Get to know Laurel

Laurel always said, “I refuse to have anything in my life that I cannot turn around into something magical and beautiful.”

Laurel began making jewelry in the Haight-Ashbury district of San Francisco in the late 1960’s, selling her designs on the streets and in local galleries. Her unique jewelry was featured in Vogue Magazine in the 1970’s after the necklace she was wearing impressed an editor of the magazine. She had created it from found objects she hammered on the back of a frying pan. Laurel quickly became an internationally renowned artist and designer. 

As a self-taught artist, she traveled around the world to work with local artists and learn their craft. Her first trip to China in the 1970’s was groundbreaking as she was the first woman to work with a Chinese company to create her own designs using their ancient cloisonné techniques. Her trips to Egypt, the Middle East, Mexico and Bali inspired her to create new collections. On her trips to Bali, she worked with local craftspeople to create hand-carved figurines and jewelry. In the American Southwest, Laurel witnessed the wild mustangs running free through Elk Canyon. This inspired her to create the Wild Horses of Fire, one of her most treasured paintings. Her design inspirations came from the many personal experiences she had with diverse cultures of the world. 

She formed her own company Laurel Burch, Inc. and was the first designer to create a boutique within a Macy’s department store. This resulted in the creation of a model that many designers follow to this day.

Her life’s work was about the connectedness of all living things, which is expressed through her art and messages, bears important relevance today. There are lots of stories about the giving, receiving and sharing of Laurel Burch art that perfectly reflect her spirit and love of life. These stories inspire many Laurel Burch fans and collectors, young and old, who have been deeply touched by her designs.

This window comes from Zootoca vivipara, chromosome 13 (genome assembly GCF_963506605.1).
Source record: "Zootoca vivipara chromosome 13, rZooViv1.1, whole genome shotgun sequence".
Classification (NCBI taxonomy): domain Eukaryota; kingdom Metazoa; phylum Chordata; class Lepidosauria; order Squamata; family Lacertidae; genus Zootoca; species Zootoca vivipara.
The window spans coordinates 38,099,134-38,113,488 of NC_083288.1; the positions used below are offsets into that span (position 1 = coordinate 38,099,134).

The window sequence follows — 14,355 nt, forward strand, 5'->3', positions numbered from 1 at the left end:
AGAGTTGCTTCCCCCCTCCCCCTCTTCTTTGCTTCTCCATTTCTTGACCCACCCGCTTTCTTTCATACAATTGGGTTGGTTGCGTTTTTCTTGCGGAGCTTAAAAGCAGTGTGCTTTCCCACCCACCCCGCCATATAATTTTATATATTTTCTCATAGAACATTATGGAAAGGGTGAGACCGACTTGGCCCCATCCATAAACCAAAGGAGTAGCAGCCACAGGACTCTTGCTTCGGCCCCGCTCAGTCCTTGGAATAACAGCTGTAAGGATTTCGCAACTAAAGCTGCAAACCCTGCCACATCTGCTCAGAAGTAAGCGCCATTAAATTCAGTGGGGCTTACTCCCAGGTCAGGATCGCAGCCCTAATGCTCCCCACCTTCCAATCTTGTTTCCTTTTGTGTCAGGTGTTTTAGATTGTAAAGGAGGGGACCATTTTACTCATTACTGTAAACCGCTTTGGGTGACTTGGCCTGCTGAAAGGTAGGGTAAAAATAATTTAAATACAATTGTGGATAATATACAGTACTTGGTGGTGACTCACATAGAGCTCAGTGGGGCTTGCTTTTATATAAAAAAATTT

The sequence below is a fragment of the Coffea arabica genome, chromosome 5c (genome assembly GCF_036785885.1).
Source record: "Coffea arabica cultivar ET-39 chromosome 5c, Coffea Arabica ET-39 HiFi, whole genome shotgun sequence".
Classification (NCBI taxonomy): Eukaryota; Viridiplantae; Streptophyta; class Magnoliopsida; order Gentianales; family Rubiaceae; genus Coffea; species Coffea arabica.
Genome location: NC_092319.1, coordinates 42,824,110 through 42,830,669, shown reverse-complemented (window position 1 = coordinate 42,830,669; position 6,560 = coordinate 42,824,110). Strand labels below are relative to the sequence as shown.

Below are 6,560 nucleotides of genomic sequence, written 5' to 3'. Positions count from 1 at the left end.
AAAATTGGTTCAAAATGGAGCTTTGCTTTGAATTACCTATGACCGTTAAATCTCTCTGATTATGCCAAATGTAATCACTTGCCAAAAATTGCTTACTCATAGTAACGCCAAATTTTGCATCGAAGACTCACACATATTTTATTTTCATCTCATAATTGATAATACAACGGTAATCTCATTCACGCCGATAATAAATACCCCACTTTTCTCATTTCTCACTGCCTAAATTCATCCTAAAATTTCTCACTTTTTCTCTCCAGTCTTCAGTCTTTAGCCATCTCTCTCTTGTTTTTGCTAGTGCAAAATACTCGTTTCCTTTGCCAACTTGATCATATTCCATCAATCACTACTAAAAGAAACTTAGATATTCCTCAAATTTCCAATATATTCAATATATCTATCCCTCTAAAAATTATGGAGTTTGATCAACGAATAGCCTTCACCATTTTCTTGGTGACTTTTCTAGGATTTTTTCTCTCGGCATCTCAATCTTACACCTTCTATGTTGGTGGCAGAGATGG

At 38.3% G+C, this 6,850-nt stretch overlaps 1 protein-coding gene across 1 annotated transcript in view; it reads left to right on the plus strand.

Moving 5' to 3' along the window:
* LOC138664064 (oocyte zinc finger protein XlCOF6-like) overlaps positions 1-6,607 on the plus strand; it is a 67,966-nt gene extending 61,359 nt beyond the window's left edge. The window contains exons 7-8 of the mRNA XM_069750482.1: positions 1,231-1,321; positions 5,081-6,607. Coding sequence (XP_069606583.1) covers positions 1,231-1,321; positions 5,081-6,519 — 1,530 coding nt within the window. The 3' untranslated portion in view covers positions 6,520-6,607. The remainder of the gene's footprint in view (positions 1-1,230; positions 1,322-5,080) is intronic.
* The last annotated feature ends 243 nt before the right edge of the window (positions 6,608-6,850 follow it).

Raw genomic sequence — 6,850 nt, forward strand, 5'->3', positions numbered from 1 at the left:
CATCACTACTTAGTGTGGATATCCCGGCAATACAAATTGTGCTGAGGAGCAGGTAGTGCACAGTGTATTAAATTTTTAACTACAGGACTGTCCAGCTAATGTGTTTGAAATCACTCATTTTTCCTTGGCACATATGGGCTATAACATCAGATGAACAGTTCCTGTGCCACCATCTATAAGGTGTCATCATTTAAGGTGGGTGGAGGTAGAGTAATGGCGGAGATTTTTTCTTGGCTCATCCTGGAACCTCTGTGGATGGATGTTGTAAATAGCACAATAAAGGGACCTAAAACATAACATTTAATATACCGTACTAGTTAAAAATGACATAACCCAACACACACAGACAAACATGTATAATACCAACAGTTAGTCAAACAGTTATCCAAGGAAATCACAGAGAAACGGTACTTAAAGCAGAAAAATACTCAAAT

On September 13, 2007, Laurel passed away due to complications from osteopetrosis. She was truly a remarkable spirit. Although she is greatly missed by those that knew her personally, and many who did not, her art and messages will forever brighten our world.


Aarin Burch, CEO

Laurel Burch Studios


  • P. Amantea

    Something I’ve never heard anyone talk about Laurel Burch designs is the companies she worked with in the early years. I worked at “Thousand Flowers” for several years and was told by one of the owners that Laurel worked with them for a time ( I don’t know how long), but if you look at their earliest catalog- I see those cat earrings…. people often confuse their earrings…. I’m just wondering what other people think of this…. thanks

  • Patty

    Purchased my first purse. Besides loving the purse myself I get asked so many
    Times when out shopping where did I get it and could they have the web site
    So they too may order their first purse!! Know I got a winner!!!! Thank you

  • Peggie Gordon

    I love Laurel Burch products and hope to visit the studio in Marin the next time I am in CA. I started with a fat qtr of fabric and built on that. I have made at least 15 Laurel Burch quilts, was gifted a Laurel Burch purse, and am hoping Santa brings me earrings this Christmas. Love, love, the designs. Keep bringing them out.

  • Jean larrick

    Enjoyed getting to know your mother better. First got to know her Art work on a Olivia Cruise. I loved the color she used and her jewelry is exquisite. Thank you Aaron

  • Jean larrick

    Enjoyed getting to know your mother better. First got to know her Art work on a Olivia Cruise. I loved the color she used and her jewelry is exquisite. Thank you Aaron

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